public Monarch(String name, String city, String house, String years) {
        super();
        this.name = name;
        this.city = city;
        this.house = house;
        this.years = years;
    }

    public String getCity() {
        return city;
    }

    public void setCity(String city) {
        this.city = city;
    }

    public String getHouse() {
        return house;
    }

    public void setHouse(String house) {
        this.house = house;
    }

    public String getYears() {
        return years;
    }

    public void setYears(String years) {
        this.years = years;
    }
}

The index.xhtml page, will display your dataTable’s List of Monarch objects:

<!DOCTYPE html>
<html xmlns="http://www.w3.org/1999/xhtml"
          xmlns:h="http://xmlns.jcp.org/jsf/html"
          xmlns:p="http://primefaces.org/ui">
        <h:head>
            <title>JSON Datatable</title>
        </h:head>
        <h:body>
            <h:form>
                <p:dataTable var="data" value="#{jsonView.monarchList}">
                    <p:column headerText="Name" sortBy="#{data.name}">
                        <h:outputText value="#{data.name}" />
                    </p:column>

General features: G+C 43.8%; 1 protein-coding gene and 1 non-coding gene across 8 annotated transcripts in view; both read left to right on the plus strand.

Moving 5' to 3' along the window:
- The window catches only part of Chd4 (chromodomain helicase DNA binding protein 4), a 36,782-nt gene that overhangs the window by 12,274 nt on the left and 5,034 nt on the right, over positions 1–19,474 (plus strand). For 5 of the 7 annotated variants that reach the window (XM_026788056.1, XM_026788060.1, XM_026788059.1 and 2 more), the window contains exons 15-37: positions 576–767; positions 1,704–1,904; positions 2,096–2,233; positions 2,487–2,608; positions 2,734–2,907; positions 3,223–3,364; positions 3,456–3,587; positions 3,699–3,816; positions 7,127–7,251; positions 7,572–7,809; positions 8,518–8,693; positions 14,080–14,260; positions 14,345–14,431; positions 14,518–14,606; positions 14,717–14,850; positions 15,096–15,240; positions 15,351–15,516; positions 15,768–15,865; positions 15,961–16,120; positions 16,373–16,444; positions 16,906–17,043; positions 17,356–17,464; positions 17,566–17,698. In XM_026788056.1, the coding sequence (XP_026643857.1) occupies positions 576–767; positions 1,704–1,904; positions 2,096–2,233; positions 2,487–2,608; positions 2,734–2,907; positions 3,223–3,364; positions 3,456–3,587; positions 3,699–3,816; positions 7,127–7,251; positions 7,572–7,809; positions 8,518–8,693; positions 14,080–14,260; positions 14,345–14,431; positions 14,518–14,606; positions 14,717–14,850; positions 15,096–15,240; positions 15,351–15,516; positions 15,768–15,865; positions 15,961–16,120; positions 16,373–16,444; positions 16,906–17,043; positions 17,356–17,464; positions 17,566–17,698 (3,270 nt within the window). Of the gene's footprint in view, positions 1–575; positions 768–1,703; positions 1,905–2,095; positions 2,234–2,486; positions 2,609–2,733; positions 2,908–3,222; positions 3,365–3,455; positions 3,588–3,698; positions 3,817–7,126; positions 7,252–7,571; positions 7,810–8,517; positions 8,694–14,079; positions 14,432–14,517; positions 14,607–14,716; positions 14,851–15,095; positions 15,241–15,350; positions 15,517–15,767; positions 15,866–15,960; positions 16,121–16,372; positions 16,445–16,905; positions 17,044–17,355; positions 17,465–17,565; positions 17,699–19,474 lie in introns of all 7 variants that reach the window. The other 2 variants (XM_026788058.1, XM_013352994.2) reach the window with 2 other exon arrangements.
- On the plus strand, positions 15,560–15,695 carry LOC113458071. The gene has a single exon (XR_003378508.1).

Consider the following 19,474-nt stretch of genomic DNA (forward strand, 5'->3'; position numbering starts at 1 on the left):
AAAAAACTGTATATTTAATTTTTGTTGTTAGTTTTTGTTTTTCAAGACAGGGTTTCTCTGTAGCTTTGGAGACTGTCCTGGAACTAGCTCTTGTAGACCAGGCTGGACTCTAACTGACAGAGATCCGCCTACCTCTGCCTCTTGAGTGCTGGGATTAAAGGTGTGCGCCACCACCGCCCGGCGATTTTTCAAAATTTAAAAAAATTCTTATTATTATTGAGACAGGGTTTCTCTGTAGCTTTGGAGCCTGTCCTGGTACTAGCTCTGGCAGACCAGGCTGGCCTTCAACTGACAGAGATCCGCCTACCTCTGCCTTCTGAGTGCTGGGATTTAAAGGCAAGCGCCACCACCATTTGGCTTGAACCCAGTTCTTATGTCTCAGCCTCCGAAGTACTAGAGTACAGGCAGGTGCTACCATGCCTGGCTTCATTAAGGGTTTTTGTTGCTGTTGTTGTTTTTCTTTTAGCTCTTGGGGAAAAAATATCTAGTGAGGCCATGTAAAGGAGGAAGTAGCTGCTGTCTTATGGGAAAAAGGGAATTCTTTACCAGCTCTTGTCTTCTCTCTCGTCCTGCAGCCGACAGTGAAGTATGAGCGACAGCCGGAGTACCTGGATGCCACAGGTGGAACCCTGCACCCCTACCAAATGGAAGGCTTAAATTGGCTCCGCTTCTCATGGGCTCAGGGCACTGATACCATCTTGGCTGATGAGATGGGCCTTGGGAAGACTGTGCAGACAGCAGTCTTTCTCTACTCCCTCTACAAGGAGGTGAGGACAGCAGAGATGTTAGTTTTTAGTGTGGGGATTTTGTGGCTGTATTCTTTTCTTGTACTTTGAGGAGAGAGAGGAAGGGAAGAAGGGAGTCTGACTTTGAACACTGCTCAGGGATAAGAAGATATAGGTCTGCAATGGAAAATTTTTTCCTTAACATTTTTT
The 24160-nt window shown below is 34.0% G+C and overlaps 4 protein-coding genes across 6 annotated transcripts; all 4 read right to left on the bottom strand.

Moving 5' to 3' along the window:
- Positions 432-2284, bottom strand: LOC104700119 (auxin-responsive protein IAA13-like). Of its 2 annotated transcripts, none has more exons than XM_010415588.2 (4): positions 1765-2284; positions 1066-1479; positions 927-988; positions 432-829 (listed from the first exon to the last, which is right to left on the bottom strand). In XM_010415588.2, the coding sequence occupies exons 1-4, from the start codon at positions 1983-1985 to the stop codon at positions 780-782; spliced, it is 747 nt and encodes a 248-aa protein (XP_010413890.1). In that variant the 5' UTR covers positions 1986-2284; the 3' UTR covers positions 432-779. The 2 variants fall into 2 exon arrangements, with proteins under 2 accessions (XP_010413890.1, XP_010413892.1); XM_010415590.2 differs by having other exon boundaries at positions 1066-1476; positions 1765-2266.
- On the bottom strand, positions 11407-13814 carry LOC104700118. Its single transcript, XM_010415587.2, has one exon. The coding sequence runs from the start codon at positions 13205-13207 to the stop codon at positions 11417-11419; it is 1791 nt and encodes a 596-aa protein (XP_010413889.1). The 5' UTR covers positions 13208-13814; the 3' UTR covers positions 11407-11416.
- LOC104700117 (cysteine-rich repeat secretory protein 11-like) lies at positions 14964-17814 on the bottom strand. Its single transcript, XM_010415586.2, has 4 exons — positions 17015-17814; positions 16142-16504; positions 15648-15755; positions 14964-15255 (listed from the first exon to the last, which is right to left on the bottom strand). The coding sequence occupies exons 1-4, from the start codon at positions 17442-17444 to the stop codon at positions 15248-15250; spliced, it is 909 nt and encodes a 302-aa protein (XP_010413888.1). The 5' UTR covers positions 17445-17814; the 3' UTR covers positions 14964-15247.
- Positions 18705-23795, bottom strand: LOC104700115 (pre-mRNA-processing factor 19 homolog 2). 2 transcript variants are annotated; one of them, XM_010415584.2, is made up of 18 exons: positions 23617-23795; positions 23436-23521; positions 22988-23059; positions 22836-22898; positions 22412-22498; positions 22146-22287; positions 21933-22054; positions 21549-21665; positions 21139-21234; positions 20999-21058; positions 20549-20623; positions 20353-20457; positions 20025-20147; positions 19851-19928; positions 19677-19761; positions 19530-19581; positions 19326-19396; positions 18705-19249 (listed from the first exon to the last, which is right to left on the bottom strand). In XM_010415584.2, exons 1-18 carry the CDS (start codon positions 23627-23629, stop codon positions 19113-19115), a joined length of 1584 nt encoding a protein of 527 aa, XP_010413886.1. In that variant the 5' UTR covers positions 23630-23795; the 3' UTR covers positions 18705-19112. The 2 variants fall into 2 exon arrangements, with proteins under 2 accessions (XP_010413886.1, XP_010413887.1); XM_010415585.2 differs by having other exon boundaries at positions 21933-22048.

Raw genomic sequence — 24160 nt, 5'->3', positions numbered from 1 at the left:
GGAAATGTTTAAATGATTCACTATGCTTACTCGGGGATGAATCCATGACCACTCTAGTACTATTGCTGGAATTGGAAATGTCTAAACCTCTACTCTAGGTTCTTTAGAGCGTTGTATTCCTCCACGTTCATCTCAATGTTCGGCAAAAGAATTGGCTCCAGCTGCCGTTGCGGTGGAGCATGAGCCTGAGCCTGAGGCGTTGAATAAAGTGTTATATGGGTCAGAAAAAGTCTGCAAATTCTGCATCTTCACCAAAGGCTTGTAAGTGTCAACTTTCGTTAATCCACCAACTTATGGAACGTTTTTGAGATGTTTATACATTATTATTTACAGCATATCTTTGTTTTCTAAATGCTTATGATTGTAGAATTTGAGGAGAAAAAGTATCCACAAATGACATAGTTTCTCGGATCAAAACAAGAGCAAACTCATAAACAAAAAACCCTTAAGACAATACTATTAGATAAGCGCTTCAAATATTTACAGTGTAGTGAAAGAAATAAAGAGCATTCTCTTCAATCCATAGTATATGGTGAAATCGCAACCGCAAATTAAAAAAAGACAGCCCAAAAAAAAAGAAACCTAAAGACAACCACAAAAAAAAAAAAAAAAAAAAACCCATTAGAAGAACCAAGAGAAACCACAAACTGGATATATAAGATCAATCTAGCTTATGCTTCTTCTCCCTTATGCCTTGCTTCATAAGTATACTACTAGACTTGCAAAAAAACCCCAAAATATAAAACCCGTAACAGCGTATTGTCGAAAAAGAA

<p:column headerText="House" sortBy="#{data.house}">
                        <h:outputText value="#{data.house}" />
                    </p:column>
                    <p:column headerText="City" sortBy="#{data.city}">
                        <h:outputText value="#{data.city}" />
                    </p:column>
                    <p:column headerText="Years" sortBy="#{data.years}">
                        <h:outputText value="#{data.years}" />
                    </p:column>                                        
                </p:dataTable>
            </h:form>
        </h:body>
    </html>

Here is your application once deployed on WildFly:

You can find the full project here: https://github.com/fmarchioni/mastertheboss/tree/master/web/primefaces/json-datatable

Use Prime UI

Another option is using PrimeUI. PrimeUI is a JavaScript library that spins off from PrimeFaces and consists of a set of javascript widgets to create rich UIs easily. So basically it’s a decoupling from the standard widgets based on (PrimeFaces + JSF) and creating a pure javascript library to make Primefaces widgets available to any framework. These widgets are implemented with plain jQuery, designed to work with JSON for data progressing and use client side progressive enhancement to render UIs.

PrimeUI is available for download at: https://github.com/primefaces/primeui/releases . A sample of a dataTable which uses JSON natively is available in the PrimeUI showcase. We will add a simplified example of it here:

<html ng-app>
  <head>
    <link href="development/prime-ui-0.9.5.css" rel="stylesheet">
    <link href="http://code.jquery.com/ui/1.10.3/themes/smoothness/jquery-ui.css" rel="stylesheet">